Teaching the Virtues: Empathy
Tips and Tricks
By Mary Dixon Lebeau
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Although you should start teaching empathy as early as possible, it’s never too late to start. According to our experts, other practical tips for instilling empathy at any age include:
• Teach manners. Don’t expect genuineness right away. Empathy is a higher-order skill than manners. It requires walking in another person’s shoes and treating him kindly based on our understanding of their feelings.
• Treat children with the same courtesy and empathy you would adults. Everyone’s feelings count!
• Volunteer – be it with a food bank, Habitat for Humanity, or even in your child’s classroom. Then explain the benefits of volunteering, both to the people receiving the help and to you as a volunteer.
• External rituals often lead to internal feelings.
• Give your child an emotional vocabulary; label feelings. A child is more likely to connect to a feeling if he has a name for it.
• Value your child’s responsiveness to others. Let her know through your words and demeanor that his attempts to feel for others make you proud.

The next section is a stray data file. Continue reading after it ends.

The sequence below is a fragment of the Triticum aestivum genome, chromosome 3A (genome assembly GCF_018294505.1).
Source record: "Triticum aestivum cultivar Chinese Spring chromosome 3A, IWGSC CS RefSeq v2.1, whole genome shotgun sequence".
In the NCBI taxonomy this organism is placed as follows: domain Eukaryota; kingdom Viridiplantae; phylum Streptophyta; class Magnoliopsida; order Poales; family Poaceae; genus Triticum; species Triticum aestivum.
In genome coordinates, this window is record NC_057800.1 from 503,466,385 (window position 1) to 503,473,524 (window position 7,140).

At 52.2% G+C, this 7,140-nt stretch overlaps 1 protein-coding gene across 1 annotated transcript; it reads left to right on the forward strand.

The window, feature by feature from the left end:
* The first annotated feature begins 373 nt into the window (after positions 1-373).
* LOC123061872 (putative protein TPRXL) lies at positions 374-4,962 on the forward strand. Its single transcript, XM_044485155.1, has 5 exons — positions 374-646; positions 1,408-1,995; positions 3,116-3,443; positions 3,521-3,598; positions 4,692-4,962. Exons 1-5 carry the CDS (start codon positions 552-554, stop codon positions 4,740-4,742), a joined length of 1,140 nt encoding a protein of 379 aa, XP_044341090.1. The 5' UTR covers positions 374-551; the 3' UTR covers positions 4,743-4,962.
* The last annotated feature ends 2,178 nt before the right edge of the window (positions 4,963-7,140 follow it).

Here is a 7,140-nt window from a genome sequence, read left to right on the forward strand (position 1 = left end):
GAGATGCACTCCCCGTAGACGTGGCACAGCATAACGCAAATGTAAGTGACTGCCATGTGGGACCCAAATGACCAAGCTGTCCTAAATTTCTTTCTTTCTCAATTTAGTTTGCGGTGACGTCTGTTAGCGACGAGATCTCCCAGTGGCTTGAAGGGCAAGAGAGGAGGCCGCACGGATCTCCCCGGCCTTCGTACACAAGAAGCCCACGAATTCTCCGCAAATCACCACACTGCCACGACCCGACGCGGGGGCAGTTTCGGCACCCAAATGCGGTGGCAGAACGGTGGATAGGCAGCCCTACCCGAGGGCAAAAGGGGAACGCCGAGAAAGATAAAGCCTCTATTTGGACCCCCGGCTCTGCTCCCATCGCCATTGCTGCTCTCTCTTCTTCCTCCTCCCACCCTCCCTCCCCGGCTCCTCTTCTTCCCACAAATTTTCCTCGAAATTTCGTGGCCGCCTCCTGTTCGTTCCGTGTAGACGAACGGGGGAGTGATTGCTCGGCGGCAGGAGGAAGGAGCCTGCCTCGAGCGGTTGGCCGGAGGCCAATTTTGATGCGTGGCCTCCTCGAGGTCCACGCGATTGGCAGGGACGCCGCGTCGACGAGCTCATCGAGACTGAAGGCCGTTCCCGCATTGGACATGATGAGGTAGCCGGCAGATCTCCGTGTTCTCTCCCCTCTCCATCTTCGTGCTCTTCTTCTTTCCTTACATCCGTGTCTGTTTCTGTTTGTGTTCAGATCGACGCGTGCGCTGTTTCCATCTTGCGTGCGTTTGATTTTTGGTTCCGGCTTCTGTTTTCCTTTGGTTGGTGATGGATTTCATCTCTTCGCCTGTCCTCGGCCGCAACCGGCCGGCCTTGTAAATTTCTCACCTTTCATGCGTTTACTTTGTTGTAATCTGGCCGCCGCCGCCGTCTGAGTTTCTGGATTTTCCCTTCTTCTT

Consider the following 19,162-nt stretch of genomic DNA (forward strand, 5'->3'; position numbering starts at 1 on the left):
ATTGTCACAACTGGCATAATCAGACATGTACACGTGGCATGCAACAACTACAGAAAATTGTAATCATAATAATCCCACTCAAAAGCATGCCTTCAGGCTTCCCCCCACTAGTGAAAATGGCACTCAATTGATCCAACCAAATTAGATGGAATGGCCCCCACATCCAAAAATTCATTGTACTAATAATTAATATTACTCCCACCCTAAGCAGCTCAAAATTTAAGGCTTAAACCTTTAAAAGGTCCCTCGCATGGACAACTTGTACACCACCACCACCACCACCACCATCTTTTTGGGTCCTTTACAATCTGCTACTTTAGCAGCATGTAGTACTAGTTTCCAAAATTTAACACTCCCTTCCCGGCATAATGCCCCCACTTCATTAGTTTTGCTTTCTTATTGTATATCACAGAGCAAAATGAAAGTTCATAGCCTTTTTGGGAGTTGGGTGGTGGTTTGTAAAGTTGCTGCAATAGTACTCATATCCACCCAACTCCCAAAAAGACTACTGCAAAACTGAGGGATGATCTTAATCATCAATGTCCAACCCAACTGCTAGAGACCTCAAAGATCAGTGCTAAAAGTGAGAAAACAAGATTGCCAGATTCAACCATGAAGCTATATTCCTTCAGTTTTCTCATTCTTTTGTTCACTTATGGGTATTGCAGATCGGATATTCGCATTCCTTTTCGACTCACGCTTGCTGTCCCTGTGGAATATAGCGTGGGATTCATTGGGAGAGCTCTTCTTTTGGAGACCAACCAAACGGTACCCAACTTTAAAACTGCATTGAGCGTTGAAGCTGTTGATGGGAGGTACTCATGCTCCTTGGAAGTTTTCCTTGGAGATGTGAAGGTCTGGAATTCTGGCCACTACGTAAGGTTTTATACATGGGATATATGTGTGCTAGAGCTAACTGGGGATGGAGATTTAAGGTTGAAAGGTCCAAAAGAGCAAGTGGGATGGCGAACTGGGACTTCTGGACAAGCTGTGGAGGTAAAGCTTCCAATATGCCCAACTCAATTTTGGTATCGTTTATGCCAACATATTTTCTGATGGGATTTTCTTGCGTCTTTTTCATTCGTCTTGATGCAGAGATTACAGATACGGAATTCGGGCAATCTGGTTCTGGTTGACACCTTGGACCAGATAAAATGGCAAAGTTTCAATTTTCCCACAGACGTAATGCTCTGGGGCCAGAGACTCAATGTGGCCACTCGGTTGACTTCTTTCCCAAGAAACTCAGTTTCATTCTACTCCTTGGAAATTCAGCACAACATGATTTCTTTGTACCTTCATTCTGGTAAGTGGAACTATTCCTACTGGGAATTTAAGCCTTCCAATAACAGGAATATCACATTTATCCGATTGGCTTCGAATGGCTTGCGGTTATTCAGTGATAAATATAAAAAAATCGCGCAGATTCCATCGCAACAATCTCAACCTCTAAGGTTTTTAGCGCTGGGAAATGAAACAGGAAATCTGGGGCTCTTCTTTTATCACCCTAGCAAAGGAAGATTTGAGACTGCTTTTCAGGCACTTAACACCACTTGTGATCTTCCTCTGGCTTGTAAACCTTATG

• Help your child identify how others feel. Teach her about verbal clues. For example, say the same phrase (“What are you doing?”) but convey different meanings (such as anger, curiosity, fear, happiness). Ask your child to identify what clues her in to the meaning behind the words.
• Make it a habit to ask not only what a child did, but how he felt about it. “You scored a goal today,” can easily lead to “How did that make you feel?” From there, the conversation can move onto how the other team felt. This gives legitimacy to people’s differing emotions, even when viewing the same event.
• When reading a story, have your child speculate on how characters may feel.
• Don’t judge others. Validate feelings, even if they aren’t the same as yours.
• Refrain from gossip. You should be demonstrating concern for the feeling of others – even if they’re not within earshot (your child may be!).
Empathy may not always come easily – after all, society too often seems to celebrate selfishness and emphasize a “My, Me, Mine” attitude. But truly connecting to other human beings is a reward in itself and will benefit your child in ways that a self-serving attitude never will.
Writer Mary Dixon LeBeau will return next month to teach the next important virtue, as part of our new parenting series “Teaching the Virtues.”